We have a tree in our front pasture that has green type nuts on it. If it is a black walnut then I'm probably going to have problems as this small pasture is our biggest pasture (no horses on it yet but soon)..should it be cut down and then let the pasture sit and get rained on? It might be more than one tree .. I will double check.
I have a walnut tree smack in the middle of one of my pastures. Horses pulled all the bark off, and the tree has gradually died. Not one single dead horse though ! The dangerous time is when you get the chainsaw out.
I know a family that has pastured horses in a pasture with several black walnut trees with no ill effects. It would still make me nervous though even though I know the tree itself is not dangerous, just the sawdust from it's wood.
"My biggest fear is that when I die my husband is going to try to sell all my horses and tack for what I told him they cost."
Article more general; Black Walnut Toxicity to Plants, Humans and Horses
Richard C. Funt Jane Martin
The roots of Black Walnut (Juglans nigra L.) and Butternut (Juglans cinerea L.) produce a substance known as juglone (5-hydroxy-alphanapthaquinone). Persian (English or Carpathian) walnut trees are sometimes grafted onto black walnut rootstocks. Many plants such as tomato, potato, blackberry, blueberry, azalea, mountain laurel, rhododendron, red pine and apple may be injured or killed within one to two months of growth within the root zone of these trees. The toxic zone from a mature tree occurs on average in a 50 to 60 foot radius from the trunk, but can be up to 80 feet. The area affected extends outward each year as a tree enlarges. Young trees two to eight feet high can have a root diameter twice the height of the top of the tree, with susceptible plants dead within the root zone and dying at the margins.
Not all plants are sensitive to juglone. Many trees, vines, shrubs, groundcovers, annuals and perennials will grow in close proximity to a walnut tree. Certain cultivars of "resistant" species are reported to do poorly. Black walnut has been recommended for pastures on hillsides in the Ohio Valley and Appalachian mountain regions. Trees hold the soil, prevent erosion and provide shade for cattle. The beneficial effect of black walnut on pastures in encouraging the growth of Kentucky bluegrass (Poa pratensis L.) and other grasses appears to be valid as long as there is sufficient sunlight and water.
Gardeners should carefully consider the planting site for black walnut, butternut, or persian walnut seedlings grafted to black walnut rootstock, if other garden or landscape plants are to be grown within the root zone of mature trees. Persian walnut seedlings or trees grafted onto Persian walnut rootstocks do not appear to have a toxic effect on other plants.
Horses may be affected by black walnut chips or sawdust when they are used for bedding material. Close association with walnut trees while pollen is being shed (typically in May) also produce allergic symptoms in both horses and humans. The juglone toxin occurs in the leaves, bark and wood of walnut, but these contain lower concentrations than in the roots. Juglone is poorly soluble in water and does not move very far in the soil. Walnut leaves can be composted because the toxin breaks down when exposed to air, water and bacteria. The toxic effect can be degraded in two to four weeks. In soil, breakdown may take up to two months. Black walnut leaves may be composted separately, and the finished compost tested for toxicity by planting tomato seedlings in it. Sawdust mulch, fresh sawdust or chips from street tree prunings from black walnut are not suggested for plants sensitive to juglone, such as blueberry or other plants that are sensitive to juglone. However, composting of bark for a minimum of six months provides a safe mulch even for plants sensitive to juglone.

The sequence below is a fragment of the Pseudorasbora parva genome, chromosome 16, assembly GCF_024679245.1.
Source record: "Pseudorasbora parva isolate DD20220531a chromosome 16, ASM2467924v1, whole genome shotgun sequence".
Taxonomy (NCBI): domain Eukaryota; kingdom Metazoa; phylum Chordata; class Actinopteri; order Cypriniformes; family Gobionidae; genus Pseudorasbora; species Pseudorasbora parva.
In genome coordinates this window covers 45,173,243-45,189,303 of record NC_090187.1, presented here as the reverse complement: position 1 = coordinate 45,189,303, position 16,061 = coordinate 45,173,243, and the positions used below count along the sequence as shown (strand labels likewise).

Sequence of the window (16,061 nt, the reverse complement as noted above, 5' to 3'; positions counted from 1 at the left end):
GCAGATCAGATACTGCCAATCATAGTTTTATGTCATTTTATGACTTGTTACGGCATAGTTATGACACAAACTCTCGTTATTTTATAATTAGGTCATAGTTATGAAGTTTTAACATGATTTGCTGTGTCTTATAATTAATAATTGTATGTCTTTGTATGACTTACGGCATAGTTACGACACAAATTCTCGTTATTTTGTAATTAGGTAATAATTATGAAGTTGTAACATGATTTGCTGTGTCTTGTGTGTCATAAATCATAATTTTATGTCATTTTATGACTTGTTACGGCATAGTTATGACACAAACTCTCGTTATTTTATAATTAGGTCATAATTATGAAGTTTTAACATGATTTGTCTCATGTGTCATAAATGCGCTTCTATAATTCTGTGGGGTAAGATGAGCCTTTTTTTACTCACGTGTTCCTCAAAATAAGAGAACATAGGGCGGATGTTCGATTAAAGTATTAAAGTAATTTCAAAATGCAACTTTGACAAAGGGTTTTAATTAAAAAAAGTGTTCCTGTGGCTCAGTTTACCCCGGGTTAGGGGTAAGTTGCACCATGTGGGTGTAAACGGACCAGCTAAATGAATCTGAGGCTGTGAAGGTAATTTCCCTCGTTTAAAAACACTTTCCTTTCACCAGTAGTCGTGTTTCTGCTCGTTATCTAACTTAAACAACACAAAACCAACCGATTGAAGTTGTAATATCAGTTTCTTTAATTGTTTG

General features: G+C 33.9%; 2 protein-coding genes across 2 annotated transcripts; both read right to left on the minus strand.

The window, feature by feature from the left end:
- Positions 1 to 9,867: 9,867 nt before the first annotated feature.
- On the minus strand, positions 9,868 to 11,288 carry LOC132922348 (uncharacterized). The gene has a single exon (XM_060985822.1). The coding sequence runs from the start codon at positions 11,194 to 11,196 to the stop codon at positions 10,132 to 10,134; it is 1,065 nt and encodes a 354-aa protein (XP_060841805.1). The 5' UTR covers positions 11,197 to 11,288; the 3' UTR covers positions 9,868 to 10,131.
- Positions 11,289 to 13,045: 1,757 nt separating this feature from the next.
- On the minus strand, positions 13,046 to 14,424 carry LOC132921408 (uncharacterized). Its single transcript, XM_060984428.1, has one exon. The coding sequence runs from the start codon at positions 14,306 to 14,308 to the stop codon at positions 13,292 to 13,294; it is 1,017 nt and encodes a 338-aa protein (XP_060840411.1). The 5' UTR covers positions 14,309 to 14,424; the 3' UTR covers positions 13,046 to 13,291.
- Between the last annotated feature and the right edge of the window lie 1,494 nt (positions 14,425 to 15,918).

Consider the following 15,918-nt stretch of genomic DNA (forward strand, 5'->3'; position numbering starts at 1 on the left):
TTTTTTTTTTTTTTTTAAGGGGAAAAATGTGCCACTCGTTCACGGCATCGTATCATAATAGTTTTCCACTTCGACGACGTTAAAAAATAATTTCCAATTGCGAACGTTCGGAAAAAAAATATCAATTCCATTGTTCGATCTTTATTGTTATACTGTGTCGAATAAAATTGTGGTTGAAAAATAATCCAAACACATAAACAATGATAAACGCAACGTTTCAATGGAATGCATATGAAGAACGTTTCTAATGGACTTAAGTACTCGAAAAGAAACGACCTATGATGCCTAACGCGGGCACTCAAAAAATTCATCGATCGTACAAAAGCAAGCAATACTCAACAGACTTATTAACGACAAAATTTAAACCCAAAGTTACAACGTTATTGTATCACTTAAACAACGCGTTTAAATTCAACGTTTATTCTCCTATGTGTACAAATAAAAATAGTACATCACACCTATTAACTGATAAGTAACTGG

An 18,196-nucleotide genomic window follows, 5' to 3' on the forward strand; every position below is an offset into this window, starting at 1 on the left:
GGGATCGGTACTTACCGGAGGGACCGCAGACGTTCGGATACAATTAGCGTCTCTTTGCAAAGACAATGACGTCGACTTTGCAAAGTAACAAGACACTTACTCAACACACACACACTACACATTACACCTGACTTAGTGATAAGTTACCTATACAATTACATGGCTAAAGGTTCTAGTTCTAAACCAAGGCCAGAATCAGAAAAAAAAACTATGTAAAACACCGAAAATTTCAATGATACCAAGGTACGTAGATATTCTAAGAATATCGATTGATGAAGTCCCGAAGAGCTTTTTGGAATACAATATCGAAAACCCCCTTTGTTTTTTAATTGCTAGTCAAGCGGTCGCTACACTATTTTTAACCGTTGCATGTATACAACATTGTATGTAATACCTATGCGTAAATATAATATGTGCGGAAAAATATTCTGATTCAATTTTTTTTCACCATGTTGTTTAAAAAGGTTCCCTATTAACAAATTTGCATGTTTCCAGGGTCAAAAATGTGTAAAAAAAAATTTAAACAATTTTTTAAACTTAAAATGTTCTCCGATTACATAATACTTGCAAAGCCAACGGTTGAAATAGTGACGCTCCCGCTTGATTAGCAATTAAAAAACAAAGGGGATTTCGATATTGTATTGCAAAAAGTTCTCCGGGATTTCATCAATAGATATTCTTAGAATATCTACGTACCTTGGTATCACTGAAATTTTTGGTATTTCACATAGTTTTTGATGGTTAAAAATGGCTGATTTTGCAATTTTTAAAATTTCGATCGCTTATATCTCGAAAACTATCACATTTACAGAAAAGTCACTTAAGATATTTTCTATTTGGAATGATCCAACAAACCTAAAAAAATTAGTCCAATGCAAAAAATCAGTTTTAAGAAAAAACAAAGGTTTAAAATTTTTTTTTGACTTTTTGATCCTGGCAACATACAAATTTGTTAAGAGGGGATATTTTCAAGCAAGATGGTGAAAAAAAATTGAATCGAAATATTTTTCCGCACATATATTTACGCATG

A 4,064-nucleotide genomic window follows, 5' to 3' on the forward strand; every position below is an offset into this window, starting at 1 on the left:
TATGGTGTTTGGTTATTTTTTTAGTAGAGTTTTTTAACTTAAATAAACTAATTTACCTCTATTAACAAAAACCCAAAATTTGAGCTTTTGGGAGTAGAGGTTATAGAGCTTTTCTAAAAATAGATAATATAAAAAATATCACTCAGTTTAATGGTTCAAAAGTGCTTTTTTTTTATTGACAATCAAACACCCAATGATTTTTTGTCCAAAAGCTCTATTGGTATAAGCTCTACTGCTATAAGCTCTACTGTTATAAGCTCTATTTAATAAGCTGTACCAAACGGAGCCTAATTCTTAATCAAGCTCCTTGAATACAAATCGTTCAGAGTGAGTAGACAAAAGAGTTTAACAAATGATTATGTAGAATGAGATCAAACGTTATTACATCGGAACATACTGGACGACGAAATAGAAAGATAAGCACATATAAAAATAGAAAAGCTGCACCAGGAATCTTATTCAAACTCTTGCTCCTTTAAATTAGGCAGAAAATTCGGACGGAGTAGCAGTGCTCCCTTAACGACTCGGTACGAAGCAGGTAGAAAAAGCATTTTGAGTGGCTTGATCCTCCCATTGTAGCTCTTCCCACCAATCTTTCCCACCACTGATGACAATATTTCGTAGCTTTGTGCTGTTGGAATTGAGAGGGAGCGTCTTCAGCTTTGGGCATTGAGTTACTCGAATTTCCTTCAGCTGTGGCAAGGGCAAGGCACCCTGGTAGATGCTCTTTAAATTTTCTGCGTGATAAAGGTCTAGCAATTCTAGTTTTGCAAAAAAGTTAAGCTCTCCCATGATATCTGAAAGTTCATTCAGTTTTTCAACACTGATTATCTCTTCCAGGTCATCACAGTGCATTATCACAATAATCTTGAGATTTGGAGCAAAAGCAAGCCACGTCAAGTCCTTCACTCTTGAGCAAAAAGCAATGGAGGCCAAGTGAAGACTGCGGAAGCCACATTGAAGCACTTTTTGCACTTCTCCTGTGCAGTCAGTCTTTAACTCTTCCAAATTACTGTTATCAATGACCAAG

I have black walnut trees as well, and was worried about them, just as you are.
That was 10 years ago, all are fine, both horses and trees.
No need to worry, darn things pop up like bad weeds around here.
The squirrels hiding the walnuts in the ground are a bigger problem
There is just as much horse sense as ever, but the horses have most of it.
My neighbor used to pay her kids a dollar for every 5 gallon pail of walnuts they could pick out of the pasture. Made a nice business for the kids. The horses never suffered from the presence (or absence) of the walnuts.
Re your dead walnut tree. Salvageable for wood? friends who have land up north sold off a bunch of walnut trees to pay for their kids' college. I don't know if you can sell them one-at-a-time but maybe there's a specialty woodworker who'd like to get their hands on it?
I have about 40 trees or so on my 23 acres and have never had a problem. The large nuts DO hurt when they hit you tho'!!! And it confuses the horses if they get clunked on the head.
Walking on the nuts takes some doing and yes I have very happy squirrels!
Post a note on Craigslist if you want to get rid of the nuts. Some people (like me!) would gladly take them off your hands. I've been tempted to stop at people's houses and ask them if they'd mind if I clean up their front yards for them....black walnuts are exquisite! (And very expensive to buy already shelled!)